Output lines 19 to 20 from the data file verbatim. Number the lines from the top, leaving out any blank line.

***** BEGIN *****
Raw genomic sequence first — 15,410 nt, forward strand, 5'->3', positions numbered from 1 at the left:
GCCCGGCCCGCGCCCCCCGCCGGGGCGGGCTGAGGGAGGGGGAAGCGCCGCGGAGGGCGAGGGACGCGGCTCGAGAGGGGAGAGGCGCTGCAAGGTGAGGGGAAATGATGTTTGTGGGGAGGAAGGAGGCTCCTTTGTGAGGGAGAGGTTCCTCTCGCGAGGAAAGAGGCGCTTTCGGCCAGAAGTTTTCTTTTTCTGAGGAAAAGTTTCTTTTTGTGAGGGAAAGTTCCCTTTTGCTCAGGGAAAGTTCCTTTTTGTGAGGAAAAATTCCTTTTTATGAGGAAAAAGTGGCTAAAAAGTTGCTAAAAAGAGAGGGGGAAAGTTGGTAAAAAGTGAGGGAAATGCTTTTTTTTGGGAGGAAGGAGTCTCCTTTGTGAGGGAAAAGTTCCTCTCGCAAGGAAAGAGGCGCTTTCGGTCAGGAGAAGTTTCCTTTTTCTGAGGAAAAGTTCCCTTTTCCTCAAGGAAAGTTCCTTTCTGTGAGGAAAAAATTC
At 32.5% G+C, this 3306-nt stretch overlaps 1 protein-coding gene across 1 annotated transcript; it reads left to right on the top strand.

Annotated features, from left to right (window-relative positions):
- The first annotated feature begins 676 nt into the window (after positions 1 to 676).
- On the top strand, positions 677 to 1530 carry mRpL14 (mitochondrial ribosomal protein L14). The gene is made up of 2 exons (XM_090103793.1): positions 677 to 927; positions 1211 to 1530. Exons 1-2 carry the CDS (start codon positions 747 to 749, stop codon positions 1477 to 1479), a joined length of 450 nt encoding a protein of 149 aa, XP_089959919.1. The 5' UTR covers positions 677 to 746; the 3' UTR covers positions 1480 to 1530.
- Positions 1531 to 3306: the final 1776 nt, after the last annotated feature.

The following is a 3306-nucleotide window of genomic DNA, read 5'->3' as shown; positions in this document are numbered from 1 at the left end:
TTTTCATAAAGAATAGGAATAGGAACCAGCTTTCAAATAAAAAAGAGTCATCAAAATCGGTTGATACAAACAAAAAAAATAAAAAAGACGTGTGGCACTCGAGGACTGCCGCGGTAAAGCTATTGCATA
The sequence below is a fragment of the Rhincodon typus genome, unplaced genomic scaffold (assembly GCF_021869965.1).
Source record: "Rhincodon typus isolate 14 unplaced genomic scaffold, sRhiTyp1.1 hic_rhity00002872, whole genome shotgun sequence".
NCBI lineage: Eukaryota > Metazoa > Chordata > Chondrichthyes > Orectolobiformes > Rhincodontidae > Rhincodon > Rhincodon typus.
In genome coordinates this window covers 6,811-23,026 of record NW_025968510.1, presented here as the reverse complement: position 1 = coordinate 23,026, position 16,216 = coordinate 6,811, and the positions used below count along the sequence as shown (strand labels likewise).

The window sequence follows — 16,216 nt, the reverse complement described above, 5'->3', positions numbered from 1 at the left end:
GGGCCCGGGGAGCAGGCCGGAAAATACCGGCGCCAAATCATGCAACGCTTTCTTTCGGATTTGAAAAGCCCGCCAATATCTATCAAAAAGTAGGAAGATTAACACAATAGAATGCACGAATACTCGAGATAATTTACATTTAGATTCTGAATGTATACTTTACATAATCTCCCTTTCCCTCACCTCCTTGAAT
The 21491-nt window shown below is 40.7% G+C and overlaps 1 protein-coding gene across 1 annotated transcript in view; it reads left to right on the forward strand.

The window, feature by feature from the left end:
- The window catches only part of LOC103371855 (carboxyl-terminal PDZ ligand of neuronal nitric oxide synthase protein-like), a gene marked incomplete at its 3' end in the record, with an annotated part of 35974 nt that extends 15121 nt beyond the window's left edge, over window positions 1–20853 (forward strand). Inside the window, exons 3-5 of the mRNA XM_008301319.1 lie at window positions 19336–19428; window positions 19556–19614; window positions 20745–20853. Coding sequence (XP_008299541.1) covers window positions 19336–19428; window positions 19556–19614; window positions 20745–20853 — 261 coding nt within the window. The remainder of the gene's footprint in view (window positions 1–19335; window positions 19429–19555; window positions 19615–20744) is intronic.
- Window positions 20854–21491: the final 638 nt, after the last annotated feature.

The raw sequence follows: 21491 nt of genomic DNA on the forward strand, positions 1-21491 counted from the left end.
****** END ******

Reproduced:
- Window positions 20854–21491: the final 638 nt, after the last annotated feature.

The raw sequence follows: 21491 nt of genomic DNA on the forward strand, positions 1-21491 counted from the left end.